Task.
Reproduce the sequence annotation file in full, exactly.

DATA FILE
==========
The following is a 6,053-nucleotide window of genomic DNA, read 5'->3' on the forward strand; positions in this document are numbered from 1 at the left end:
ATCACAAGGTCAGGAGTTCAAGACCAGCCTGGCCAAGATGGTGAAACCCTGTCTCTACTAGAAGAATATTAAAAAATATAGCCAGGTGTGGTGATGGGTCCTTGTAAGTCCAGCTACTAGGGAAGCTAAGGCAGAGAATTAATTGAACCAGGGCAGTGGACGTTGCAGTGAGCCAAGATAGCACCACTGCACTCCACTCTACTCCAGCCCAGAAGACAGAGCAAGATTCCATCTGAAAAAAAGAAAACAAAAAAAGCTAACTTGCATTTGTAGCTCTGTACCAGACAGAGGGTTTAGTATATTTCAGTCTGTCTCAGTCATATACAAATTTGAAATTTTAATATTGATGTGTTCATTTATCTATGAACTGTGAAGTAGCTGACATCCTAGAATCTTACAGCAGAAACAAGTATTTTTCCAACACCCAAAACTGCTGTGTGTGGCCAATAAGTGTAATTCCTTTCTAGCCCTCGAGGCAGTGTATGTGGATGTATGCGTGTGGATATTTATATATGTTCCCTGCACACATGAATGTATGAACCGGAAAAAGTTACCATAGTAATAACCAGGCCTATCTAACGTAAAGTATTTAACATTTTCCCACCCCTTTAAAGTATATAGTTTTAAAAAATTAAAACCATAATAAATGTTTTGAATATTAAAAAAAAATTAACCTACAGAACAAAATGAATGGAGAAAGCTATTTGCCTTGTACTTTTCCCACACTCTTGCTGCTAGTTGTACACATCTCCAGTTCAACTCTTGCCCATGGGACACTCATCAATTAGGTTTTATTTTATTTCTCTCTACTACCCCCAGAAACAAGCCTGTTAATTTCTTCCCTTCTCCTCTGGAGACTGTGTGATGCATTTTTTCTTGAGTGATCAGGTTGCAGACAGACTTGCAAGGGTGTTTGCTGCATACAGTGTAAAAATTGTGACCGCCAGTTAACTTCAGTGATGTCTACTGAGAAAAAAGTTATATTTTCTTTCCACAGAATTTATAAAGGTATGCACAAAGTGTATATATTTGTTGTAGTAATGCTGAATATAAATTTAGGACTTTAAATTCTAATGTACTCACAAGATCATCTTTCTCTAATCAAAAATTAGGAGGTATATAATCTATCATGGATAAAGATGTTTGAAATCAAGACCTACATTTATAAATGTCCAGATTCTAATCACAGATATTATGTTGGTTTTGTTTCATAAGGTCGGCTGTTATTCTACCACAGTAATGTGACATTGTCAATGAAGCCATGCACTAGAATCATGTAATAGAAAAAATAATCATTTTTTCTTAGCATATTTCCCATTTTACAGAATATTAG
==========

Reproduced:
The following is a 6,053-nucleotide window of genomic DNA, read 5'->3' on the forward strand; positions in this document are numbered from 1 at the left end:
ATCACAAGGTCAGGAGTTCAAGACCAGCCTGGCCAAGATGGTGAAACCCTGTCTCTACTAGAAGAATATTAAAAAATATAGCCAGGTGTGGTGATGGGTCCTTGTAAGTCCAGCTACTAGGGAAGCTAAGGCAGAGAATTAATTGAACCAGGGCAGTGGACGTTGCAGTGAGCCAAGATAGCACCACTGCACTCCACTCTACTCCAGCCCAGAAGACAGAGCAAGATTCCATCTGAAAAAAAGAAAACAAAAAAAGCTAACTTGCATTTGTAGCTCTGTACCAGACAGAGGGTTTAGTATATTTCAGTCTGTCTCAGTCATATACAAATTTGAAATTTTAATATTGATGTGTTCATTTATCTATGAACTGTGAAGTAGCTGACATCCTAGAATCTTACAGCAGAAACAAGTATTTTTCCAACACCCAAAACTGCTGTGTGTGGCCAATAAGTGTAATTCCTTTCTAGCCCTCGAGGCAGTGTATGTGGATGTATGCGTGTGGATATTTATATATGTTCCCTGCACACATGAATGTATGAACCGGAAAAAGTTACCATAGTAATAACCAGGCCTATCTAACGTAAAGTATTTAACATTTTCCCACCCCTTTAAAGTATATAGTTTTAAAAAATTAAAACCATAATAAATGTTTTGAATATTAAAAAAAAATTAACCTACAGAACAAAATGAATGGAGAAAGCTATTTGCCTTGTACTTTTCCCACACTCTTGCTGCTAGTTGTACACATCTCCAGTTCAACTCTTGCCCATGGGACACTCATCAATTAGGTTTTATTTTATTTCTCTCTACTACCCCCAGAAACAAGCCTGTTAATTTCTTCCCTTCTCCTCTGGAGACTGTGTGATGCATTTTTTCTTGAGTGATCAGGTTGCAGACAGACTTGCAAGGGTGTTTGCTGCATACAGTGTAAAAATTGTGACCGCCAGTTAACTTCAGTGATGTCTACTGAGAAAAAAGTTATATTTTCTTTCCACAGAATTTATAAAGGTATGCACAAAGTGTATATATTTGTTGTAGTAATGCTGAATATAAATTTAGGACTTTAAATTCTAATGTACTCACAAGATCATCTTTCTCTAATCAAAAATTAGGAGGTATATAATCTATCATGGATAAAGATGTTTGAAATCAAGACCTACATTTATAAATGTCCAGATTCTAATCACAGATATTATGTTGGTTTTGTTTCATAAGGTCGGCTGTTATTCTACCACAGTAATGTGACATTGTCAATGAAGCCATGCACTAGAATCATGTAATAGAAAAAATAATCATTTTTTCTTAGCATATTTCCCATTTTACAGAATATTAG